In practice, this responsibility rests with the leaders and senior managers of the public sector. The guidelines aim to assist these people, and any others who have responsibility for sensitive expenditure policies, procedures, and other controls.

This guide outlines the principles applicable to sensitive expenditure, and an organisational approach that embraces leadership from the top of the organisation and having suitable sensitive expenditure policies and procedures. It also provides practical guidance on specific types of sensitive expenditure.

Using these guidelines

These guidelines represent our view of good practice for controlling sensitive expenditure. We may use the guidelines when undertaking future audits or inquiries, including annual financial audits. We intend to review these guidelines from time to time, and publish any changes on our website (

These guidelines are intended to complement, not repeat, the advice that has already been published by other organisations. The titles, sources, and a brief description of other advice are listed in Appendix 2.

We expect entities to build the principles outlined in these guidelines into their systems, and to have an organisational approach that adapts the components suggested here into their own working environment. We expect entities to carefully consider the advice in Parts 4-8 and to have thought carefully about the justification and principles before taking a different approach.

Regardless of the advice in these guidelines, entities remain responsible for sensitive expenditure that is appropriate in their circumstances. Entities are also responsible for ensuring that their sensitive expenditure policies, procedures, and decisions will withstand Parliamentary and public scrutiny.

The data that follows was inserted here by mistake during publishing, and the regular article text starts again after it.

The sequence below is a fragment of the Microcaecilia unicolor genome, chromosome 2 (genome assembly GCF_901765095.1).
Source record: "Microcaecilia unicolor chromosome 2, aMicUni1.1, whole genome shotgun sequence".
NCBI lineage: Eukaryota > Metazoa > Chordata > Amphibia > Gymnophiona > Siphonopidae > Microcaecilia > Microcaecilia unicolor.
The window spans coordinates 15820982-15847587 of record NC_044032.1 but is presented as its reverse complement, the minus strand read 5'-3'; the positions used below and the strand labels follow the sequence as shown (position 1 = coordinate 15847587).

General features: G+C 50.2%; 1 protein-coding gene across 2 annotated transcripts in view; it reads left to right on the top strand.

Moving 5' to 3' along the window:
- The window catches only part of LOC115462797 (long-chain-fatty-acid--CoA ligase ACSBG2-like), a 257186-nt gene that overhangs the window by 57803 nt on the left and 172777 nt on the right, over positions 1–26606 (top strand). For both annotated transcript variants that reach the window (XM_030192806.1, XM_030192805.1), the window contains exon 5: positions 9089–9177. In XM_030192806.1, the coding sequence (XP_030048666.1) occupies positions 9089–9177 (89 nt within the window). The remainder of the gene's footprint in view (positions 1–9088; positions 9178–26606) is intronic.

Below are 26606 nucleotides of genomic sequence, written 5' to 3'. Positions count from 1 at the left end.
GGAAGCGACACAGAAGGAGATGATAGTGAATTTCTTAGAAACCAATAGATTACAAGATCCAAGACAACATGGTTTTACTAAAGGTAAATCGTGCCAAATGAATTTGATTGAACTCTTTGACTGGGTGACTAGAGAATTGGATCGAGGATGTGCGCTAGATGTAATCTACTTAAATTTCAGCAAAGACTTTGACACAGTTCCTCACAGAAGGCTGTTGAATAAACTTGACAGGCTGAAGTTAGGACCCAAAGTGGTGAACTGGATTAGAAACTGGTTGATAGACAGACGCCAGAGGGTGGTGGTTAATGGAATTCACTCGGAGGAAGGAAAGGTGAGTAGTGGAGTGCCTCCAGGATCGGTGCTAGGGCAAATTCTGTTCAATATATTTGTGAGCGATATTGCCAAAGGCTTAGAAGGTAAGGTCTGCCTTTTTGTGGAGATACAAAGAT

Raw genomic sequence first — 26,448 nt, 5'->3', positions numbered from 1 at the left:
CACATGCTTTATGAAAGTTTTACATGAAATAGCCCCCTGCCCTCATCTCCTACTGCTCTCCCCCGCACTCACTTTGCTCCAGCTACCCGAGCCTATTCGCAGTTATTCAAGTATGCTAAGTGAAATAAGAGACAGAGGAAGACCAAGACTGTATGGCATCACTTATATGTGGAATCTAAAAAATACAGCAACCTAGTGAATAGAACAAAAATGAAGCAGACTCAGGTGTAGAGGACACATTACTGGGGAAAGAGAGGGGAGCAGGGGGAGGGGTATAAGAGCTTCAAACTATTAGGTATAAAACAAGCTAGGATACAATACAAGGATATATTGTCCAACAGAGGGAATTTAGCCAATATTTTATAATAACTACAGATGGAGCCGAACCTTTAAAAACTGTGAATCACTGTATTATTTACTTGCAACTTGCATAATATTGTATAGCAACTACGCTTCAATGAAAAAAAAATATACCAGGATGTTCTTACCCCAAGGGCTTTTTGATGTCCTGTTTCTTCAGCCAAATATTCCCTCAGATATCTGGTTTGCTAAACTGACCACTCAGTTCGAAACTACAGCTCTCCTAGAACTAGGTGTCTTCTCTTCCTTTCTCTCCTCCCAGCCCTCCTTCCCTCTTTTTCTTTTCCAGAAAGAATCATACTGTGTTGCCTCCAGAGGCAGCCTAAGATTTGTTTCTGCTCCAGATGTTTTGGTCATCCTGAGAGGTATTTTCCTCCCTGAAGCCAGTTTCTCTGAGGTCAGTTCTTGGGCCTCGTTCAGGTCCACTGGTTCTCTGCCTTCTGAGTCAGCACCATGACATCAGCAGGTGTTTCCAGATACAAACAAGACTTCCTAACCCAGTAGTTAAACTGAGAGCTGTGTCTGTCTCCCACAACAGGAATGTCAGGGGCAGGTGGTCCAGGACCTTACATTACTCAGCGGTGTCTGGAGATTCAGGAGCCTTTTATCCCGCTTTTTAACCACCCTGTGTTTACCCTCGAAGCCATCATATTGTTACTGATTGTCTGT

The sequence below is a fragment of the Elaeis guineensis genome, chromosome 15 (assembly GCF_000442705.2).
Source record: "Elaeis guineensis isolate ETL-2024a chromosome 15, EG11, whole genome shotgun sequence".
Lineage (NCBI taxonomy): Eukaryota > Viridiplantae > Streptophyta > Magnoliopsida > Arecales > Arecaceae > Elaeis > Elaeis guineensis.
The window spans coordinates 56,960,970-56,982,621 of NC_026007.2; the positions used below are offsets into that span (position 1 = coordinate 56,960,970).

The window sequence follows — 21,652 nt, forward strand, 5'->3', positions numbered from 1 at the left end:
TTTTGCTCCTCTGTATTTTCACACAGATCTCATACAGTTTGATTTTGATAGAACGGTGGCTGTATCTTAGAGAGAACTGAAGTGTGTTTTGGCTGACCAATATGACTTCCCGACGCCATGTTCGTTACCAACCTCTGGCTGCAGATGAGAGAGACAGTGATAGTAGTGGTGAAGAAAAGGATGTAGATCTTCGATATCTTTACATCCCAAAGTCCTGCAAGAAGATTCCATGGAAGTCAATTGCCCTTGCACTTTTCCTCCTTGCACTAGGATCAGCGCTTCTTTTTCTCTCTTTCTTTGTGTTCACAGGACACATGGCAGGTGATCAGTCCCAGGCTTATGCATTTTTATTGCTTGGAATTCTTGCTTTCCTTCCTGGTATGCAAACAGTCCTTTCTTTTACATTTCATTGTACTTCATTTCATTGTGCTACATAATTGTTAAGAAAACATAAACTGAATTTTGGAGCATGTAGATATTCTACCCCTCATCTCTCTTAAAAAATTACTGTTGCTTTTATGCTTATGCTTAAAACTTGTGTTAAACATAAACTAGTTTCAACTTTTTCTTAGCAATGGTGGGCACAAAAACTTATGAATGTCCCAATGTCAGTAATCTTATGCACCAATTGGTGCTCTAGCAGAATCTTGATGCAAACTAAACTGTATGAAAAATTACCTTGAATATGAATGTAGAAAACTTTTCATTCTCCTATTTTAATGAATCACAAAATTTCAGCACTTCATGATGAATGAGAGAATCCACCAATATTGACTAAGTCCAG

These guidelines do not replace any legislative requirements that an entity has to meet for sensitive expenditure. For instance, the remuneration, expenses, and allowances payable to elected members of territorial and regional councils are those set out in the Local Government Elected Members Determinations, and actual and reasonable expenses are outlined in council policies that have been formally approved by the Remuneration Authority (but subject to the provisions in the Determinations).


The following topics are not covered by these guidelines:

  • items of sensitive expenditure specifically provided for by employment agreements;
  • severance payments1; and
  • the tax implications, if any, of either private or organisational benefits obtained from sensitive expenditure.

Nevertheless, the principles articulated here are generic, and are likely to be useful to consider in these other situations. Such expenditure will also need to adhere to public sector norms and be able to withstand Parliamentary and public scrutiny.

These guidelines do not cover members of Parliament or the judiciary.

1: Refer to our report Severance Payments in the Public Sector (May 2002, ISBN 0-477-02895-0) for advice on severance payments. This guide was updated in 2019.